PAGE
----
Alchemy is the process of understanding that your mind is doing all of this. If you change how you are thinking and what you are thinking about, your reality will and must follow suit.





Does the Salem Dispensary Sell to Tourists?

Does the Salem Dispensary Sell to Tourists?


What’s up witches! The biggest tourist season for Salem is upon us and that means throngs of tourists are flooding into the streets of The Witch City. But, ghosts and witches aren’t the only things to do in Salem Massachusetts. You may have heard that Massachusetts has a very progressive view on marijuana legalization, but here’s the question: can you buy marijuana as a tourist at a Salem dispensary this Halloween?


I know this is an issue near and dear to my heart, so I whipped out my grinder, grabbed my lighter, and dug in for the answers. My research has been vetted by some of Salem’s licensed sellers, so you can trust this is THE place for accurate marijuana information. Alright, enough build up, here are the questions and answers you care about.





Is there a marijuana dispensary in Salem, Massachusetts?

Yes! Not only is there a very fine dispensary, but it sells both recreational and medical marijuana.


Can I buy recreational marijuana in Salem Massachusetts?

You sure can! You can check out the dispensary’s inventory on their website, this includes pricing. Here’s what you need to know before heading to the shop:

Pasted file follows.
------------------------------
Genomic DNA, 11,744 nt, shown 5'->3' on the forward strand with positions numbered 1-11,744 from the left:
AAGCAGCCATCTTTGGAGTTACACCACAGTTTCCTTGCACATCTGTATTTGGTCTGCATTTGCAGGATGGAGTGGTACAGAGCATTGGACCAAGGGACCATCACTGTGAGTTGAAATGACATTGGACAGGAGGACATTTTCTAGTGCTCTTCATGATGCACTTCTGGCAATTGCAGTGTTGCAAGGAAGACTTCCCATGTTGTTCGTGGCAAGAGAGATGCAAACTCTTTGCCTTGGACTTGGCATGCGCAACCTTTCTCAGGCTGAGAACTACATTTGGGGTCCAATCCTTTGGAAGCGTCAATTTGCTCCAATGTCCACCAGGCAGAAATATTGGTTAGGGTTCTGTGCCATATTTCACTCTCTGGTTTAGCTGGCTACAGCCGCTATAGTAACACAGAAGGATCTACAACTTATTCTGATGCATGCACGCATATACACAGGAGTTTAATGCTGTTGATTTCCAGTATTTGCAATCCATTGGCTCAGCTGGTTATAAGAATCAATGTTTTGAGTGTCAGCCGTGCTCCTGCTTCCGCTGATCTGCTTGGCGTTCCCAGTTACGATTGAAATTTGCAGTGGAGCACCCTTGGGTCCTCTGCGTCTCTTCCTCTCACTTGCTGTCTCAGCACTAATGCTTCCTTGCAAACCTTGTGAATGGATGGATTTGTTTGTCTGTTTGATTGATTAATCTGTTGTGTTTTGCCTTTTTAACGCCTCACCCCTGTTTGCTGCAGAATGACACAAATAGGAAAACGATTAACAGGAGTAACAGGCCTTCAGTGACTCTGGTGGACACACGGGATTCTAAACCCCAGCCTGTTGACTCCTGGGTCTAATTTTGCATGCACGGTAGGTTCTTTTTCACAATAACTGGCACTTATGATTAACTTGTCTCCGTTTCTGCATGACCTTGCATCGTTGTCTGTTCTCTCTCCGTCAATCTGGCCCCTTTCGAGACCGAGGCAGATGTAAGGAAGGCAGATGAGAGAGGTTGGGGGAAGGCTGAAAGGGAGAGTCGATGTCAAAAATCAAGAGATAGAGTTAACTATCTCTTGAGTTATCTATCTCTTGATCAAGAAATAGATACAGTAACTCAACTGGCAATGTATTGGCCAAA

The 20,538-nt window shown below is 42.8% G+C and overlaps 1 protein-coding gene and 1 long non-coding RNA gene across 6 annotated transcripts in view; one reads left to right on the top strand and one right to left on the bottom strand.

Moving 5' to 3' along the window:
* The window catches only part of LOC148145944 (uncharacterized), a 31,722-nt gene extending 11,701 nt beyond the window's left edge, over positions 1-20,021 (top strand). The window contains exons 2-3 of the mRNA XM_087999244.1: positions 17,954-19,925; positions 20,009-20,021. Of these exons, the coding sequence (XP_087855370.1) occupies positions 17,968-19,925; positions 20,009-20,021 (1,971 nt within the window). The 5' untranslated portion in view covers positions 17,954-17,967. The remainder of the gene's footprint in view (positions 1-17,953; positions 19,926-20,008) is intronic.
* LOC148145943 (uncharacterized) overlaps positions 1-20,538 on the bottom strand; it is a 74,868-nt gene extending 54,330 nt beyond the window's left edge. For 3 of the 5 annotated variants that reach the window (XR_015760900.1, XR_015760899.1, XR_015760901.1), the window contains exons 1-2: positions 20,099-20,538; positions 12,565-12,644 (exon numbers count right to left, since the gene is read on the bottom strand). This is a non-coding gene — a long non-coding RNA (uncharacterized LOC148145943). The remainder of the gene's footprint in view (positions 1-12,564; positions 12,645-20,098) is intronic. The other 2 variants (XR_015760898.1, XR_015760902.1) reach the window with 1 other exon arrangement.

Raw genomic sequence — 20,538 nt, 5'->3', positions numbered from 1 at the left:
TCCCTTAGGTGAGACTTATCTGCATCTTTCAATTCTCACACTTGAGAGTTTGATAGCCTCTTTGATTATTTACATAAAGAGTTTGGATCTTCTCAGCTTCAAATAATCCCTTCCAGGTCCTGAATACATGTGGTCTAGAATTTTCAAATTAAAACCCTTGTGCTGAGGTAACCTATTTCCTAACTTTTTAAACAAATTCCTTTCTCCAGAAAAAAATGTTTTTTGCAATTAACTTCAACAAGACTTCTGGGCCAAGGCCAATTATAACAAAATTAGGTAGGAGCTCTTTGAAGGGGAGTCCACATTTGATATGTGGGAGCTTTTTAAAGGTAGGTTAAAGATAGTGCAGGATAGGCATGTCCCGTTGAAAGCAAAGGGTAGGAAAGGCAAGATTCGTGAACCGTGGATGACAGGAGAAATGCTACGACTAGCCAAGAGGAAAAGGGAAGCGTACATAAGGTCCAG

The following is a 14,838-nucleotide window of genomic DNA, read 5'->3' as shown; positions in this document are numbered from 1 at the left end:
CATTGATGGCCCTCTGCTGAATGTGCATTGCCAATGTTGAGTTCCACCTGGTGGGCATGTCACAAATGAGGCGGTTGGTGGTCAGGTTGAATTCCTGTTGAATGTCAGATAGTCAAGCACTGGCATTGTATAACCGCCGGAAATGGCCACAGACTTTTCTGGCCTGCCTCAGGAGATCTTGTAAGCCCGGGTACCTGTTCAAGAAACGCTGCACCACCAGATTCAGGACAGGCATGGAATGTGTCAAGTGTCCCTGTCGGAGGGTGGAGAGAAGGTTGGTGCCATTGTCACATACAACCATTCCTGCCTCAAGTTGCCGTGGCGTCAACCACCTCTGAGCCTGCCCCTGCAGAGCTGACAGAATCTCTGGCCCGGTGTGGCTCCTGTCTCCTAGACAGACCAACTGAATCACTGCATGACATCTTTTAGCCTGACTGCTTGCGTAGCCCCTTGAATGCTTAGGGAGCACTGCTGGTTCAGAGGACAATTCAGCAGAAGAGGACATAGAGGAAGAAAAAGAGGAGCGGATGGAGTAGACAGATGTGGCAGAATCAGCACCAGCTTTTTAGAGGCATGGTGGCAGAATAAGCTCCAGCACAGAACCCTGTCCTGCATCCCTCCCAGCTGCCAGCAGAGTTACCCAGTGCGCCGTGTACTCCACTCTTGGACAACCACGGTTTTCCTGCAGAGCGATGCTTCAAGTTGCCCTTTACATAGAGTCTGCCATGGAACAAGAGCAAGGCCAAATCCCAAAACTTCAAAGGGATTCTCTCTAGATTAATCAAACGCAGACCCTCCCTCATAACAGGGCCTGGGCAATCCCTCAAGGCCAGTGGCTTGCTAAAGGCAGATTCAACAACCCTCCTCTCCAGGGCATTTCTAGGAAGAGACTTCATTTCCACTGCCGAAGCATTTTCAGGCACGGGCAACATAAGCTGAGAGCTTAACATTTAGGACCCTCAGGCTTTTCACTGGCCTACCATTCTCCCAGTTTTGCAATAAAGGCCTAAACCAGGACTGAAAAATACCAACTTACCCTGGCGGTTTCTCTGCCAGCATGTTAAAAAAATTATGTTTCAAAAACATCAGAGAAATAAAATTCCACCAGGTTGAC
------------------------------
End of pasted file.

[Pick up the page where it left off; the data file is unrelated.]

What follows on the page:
1. Salem’s breakout dispensary is Alternative Therapies Group.
  2. They are located at 50 Grove Street Salem, Massachusetts 01970. This is about a ten minute drive or 25 minute walk west (heading past the Witch House coming from downtown) from the main Essex St. drag in Salem.
  3. You’ll need a valid State ID (any US state will do) showing that you are over 21 years of age to purchase recreational marijuana from ATG.
  4. You’re allowed to make a single purchase per day.
  5. You can purchase up to one ounce of marijuana flower per visit, this is the state limitation.


How does medical marijuana work in Salem?

If you have a Massachusetts state medical card, you’re good to go. Unfortunately, if you have a medical card from another state, you won’t be able to use it to purchase medical cannabis.


Are there any Halloween products for sale?

Alright, so maybe I’m the only one asking this question, but the answer is yes! The shop has some gorgeous pumpkin-shaped glass pipes for sale during the 2019 Halloween season, courtesy of Salem’s Witch Dr.



where do i go first in salem massachusetts

Salem Massachusetts - Where Do I Go First?

Salem Massachusetts - Where Do I Go First?